Grays Anatomy, London, Longman, 37th Ed, 1989, p.924

Motor Somatic Fibres

The somatic efferent neurons for the innervation of skeletal muscle are the axons of neurons in the anterior grey column of the spinal cord. Again, only one cell is required to reach the muscle and terminate in a motor end-plate.

Motor Somatic Fibres

A spinal nerve therefore appears to arise from the spinal cord by two roots. The ventral root contains efferent or motor fibres.

Grays Anatomy, London, Longman, 37th Ed, 1989, p.924

Motor Somatic Fibres

The dorsal root contains afferent or sensory fibres, and is associated with a dorsal root ganglion which contains the cell bodies of the primary sensory neurons.
Grays Anatomy, London, Longman, 37th Ed, 1989, p.924

Motor Somatic Fibres

Shortly after leaving the spinal cord, the two roots unite to form a common spinal nerve which emerges through the intervertebral foramen and immediately divides into a dorsal and a ventral ramus.
Grays Anatomy, London, Longman, 37th Ed, 1989, p.924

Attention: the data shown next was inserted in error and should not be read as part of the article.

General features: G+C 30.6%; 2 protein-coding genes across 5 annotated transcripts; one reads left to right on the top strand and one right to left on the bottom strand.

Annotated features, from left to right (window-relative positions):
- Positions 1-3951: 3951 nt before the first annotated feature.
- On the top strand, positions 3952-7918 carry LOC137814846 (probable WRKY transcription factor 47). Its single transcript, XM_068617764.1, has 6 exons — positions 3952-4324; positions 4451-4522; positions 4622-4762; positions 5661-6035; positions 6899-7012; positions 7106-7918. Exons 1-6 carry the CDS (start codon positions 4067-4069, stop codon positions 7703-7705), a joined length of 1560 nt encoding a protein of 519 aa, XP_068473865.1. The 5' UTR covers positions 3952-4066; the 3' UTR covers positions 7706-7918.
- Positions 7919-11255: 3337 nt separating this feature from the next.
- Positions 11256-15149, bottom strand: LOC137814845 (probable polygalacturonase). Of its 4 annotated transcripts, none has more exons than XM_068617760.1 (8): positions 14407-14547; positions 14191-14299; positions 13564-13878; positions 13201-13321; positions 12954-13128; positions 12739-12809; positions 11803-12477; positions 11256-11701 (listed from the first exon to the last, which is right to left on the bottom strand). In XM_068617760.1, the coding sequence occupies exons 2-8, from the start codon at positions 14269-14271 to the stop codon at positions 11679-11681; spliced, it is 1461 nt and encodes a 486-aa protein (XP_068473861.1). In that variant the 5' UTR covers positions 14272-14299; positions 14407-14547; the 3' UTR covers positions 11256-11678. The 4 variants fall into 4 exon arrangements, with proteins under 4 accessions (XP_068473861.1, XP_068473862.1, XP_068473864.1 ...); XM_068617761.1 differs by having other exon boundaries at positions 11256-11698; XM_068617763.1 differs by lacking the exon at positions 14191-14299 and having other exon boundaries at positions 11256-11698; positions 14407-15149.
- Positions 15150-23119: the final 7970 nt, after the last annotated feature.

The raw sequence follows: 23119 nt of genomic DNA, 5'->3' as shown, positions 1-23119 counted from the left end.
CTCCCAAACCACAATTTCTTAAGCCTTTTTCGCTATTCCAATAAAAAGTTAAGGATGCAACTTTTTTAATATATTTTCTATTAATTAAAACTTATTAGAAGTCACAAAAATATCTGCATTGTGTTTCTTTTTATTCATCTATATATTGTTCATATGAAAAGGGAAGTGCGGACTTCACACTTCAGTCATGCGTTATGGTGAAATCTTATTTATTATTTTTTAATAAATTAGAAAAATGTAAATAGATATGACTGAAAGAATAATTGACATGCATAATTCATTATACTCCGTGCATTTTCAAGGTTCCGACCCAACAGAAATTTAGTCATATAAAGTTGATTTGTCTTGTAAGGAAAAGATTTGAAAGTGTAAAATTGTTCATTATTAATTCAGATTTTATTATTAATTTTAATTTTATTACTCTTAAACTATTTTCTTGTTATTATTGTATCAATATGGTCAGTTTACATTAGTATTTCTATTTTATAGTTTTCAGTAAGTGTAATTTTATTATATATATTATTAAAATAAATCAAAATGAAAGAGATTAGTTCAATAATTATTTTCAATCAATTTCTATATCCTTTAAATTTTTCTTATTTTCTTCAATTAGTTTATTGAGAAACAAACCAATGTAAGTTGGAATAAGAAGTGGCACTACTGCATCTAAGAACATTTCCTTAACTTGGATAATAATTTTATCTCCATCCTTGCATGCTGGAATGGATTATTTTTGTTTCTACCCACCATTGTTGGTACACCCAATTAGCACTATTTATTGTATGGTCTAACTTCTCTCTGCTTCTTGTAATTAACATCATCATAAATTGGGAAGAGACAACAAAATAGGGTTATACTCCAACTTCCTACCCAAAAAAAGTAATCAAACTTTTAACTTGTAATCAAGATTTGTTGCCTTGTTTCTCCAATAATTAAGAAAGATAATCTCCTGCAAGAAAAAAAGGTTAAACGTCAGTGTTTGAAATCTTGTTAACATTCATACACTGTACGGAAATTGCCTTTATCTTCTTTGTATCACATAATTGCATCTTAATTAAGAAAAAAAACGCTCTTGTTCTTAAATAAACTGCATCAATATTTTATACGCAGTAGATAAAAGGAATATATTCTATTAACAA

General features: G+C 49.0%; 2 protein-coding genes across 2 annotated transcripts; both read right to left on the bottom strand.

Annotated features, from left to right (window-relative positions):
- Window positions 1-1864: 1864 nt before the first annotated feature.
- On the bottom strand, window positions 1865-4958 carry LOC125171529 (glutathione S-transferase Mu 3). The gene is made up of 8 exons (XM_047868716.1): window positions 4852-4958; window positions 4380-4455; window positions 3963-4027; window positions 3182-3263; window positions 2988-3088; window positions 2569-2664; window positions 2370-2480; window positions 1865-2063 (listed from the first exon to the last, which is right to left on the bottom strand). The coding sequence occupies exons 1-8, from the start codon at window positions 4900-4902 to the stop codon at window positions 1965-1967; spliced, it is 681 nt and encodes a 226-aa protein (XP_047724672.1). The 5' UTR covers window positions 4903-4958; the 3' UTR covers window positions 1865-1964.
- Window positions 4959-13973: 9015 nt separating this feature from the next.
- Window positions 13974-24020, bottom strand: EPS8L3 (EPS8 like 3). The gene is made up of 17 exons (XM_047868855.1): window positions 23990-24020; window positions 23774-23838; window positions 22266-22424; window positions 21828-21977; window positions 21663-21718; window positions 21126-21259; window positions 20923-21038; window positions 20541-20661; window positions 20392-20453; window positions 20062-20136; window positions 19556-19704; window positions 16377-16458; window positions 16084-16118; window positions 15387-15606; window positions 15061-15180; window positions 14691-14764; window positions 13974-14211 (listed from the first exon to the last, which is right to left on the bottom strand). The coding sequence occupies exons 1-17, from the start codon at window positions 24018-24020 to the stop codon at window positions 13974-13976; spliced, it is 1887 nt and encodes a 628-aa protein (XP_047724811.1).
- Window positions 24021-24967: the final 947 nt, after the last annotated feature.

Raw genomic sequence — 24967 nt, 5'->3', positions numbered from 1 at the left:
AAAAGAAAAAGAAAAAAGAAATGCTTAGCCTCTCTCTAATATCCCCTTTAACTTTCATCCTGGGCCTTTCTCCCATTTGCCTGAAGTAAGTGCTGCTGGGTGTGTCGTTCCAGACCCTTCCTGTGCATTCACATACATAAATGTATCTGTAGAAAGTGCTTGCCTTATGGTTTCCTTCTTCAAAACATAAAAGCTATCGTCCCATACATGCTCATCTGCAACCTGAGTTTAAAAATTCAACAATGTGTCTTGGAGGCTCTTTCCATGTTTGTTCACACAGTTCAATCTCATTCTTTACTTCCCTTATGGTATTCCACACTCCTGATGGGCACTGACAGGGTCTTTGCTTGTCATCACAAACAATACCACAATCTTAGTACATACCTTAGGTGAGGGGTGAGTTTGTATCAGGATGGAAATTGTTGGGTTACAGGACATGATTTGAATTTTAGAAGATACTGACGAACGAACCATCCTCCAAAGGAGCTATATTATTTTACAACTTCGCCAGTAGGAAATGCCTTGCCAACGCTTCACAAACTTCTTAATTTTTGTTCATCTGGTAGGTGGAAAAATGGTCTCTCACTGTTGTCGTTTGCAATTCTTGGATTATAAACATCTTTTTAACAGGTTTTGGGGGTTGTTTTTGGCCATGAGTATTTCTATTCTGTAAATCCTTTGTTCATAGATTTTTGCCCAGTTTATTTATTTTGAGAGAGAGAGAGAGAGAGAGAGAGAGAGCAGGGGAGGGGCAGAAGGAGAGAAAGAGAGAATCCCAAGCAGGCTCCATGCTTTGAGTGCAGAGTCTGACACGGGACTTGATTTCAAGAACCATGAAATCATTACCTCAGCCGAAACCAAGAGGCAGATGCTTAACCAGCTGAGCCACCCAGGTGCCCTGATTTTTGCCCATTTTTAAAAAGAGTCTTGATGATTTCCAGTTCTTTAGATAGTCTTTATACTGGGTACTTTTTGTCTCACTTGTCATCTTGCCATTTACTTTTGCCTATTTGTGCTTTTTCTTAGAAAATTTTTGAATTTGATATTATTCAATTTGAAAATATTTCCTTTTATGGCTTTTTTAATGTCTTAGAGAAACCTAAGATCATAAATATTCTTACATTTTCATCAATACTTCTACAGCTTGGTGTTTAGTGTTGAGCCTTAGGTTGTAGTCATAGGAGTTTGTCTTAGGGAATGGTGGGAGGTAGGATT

Motor Somatic Fibres

Each ramus will therefore contain both afferent and efferent somatic fibres.

Grays Anatomy, London, Longman, 37th Ed, 1989, p.924

Motor Somatic Fibres

The dorsal rami are usually smaller than the ventral ones, and turn posteriorly to innervate muscles and skin over the posterior regions of the neck and trunk.
Grays Anatomy, London, Longman, 37th Ed, 1989, p.924

Motor Somatic Fibres

The ventral rami form the major nerve plexuses of the body, and contribute to the nerve trunks seen in most of the body during dissection.
Grays Anatomy, London, Longman, 37th Ed, 1989, p.924

Motor Somatic Fibres

There is no synapse along the length of a somatic efferent peripheral nerve (which emerges in the ventral root), and therefore no somatic ganglion exists on this root.

We will discuss the visceral division of the Peripheral Nervous System in a later session.

Copyright Alex Forrest 2013

Cranial Nerves

There are twelve cranial nerves. They are traditionally numbered using Roman numerals, in the order that they emerge from the brainstem.

Cranial Nerves

I II III IV V VI VII VIII IX X XI XII

Olfactory Optic Oculomotor Trochlear Trigeminal Abducens Facial Vestibulocochlear Glossopharyngeal Vagus Accessory Hypoglossal

Smells Sees Moves eye Moves eye Eats, feels face Moves eye Moves face, salivates Hears and balances Swallows, feels throat, salivates Speaks, swallows, digests, controls heart Shrugs shoulders, turns head Moves tongue

The End